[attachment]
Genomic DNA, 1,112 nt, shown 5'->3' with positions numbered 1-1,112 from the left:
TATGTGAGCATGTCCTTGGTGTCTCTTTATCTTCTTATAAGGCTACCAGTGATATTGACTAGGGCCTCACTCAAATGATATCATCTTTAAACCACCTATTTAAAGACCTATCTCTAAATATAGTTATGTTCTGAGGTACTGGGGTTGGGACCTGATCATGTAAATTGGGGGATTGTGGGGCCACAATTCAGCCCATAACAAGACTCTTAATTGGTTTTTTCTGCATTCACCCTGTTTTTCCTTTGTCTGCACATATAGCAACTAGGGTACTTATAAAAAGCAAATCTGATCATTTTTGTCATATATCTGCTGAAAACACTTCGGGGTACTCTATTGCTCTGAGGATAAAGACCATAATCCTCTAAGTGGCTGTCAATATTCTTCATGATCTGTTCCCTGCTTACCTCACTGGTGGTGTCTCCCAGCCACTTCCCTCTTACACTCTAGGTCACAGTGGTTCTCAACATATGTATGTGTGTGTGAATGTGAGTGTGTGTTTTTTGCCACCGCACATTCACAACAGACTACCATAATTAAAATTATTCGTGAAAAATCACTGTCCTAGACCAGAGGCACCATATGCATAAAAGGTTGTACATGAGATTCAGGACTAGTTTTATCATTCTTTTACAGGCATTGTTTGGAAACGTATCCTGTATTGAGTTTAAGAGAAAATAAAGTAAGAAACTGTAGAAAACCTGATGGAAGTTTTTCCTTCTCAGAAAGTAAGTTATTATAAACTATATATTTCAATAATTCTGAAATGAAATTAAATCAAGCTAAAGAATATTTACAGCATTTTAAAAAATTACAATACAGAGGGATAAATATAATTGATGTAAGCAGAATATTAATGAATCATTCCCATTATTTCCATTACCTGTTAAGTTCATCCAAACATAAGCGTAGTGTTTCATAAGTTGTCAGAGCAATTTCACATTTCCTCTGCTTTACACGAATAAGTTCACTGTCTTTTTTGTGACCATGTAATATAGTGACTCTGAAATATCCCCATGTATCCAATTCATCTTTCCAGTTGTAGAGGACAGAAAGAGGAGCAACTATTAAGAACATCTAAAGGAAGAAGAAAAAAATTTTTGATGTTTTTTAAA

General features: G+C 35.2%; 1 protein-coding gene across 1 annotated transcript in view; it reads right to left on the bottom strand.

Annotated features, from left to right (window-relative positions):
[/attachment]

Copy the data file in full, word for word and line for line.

Genomic DNA, 1,112 nt, shown 5'->3' with positions numbered 1-1,112 from the left:
TATGTGAGCATGTCCTTGGTGTCTCTTTATCTTCTTATAAGGCTACCAGTGATATTGACTAGGGCCTCACTCAAATGATATCATCTTTAAACCACCTATTTAAAGACCTATCTCTAAATATAGTTATGTTCTGAGGTACTGGGGTTGGGACCTGATCATGTAAATTGGGGGATTGTGGGGCCACAATTCAGCCCATAACAAGACTCTTAATTGGTTTTTTCTGCATTCACCCTGTTTTTCCTTTGTCTGCACATATAGCAACTAGGGTACTTATAAAAAGCAAATCTGATCATTTTTGTCATATATCTGCTGAAAACACTTCGGGGTACTCTATTGCTCTGAGGATAAAGACCATAATCCTCTAAGTGGCTGTCAATATTCTTCATGATCTGTTCCCTGCTTACCTCACTGGTGGTGTCTCCCAGCCACTTCCCTCTTACACTCTAGGTCACAGTGGTTCTCAACATATGTATGTGTGTGTGAATGTGAGTGTGTGTTTTTTGCCACCGCACATTCACAACAGACTACCATAATTAAAATTATTCGTGAAAAATCACTGTCCTAGACCAGAGGCACCATATGCATAAAAGGTTGTACATGAGATTCAGGACTAGTTTTATCATTCTTTTACAGGCATTGTTTGGAAACGTATCCTGTATTGAGTTTAAGAGAAAATAAAGTAAGAAACTGTAGAAAACCTGATGGAAGTTTTTCCTTCTCAGAAAGTAAGTTATTATAAACTATATATTTCAATAATTCTGAAATGAAATTAAATCAAGCTAAAGAATATTTACAGCATTTTAAAAAATTACAATACAGAGGGATAAATATAATTGATGTAAGCAGAATATTAATGAATCATTCCCATTATTTCCATTACCTGTTAAGTTCATCCAAACATAAGCGTAGTGTTTCATAAGTTGTCAGAGCAATTTCACATTTCCTCTGCTTTACACGAATAAGTTCACTGTCTTTTTTGTGACCATGTAATATAGTGACTCTGAAATATCCCCATGTATCCAATTCATCTTTCCAGTTGTAGAGGACAGAAAGAGGAGCAACTATTAAGAACATCTAAAGGAAGAAGAAAAAAATTTTTGATGTTTTTTAAA

General features: G+C 35.2%; 1 protein-coding gene across 1 annotated transcript in view; it reads right to left on the bottom strand.

Annotated features, from left to right (window-relative positions):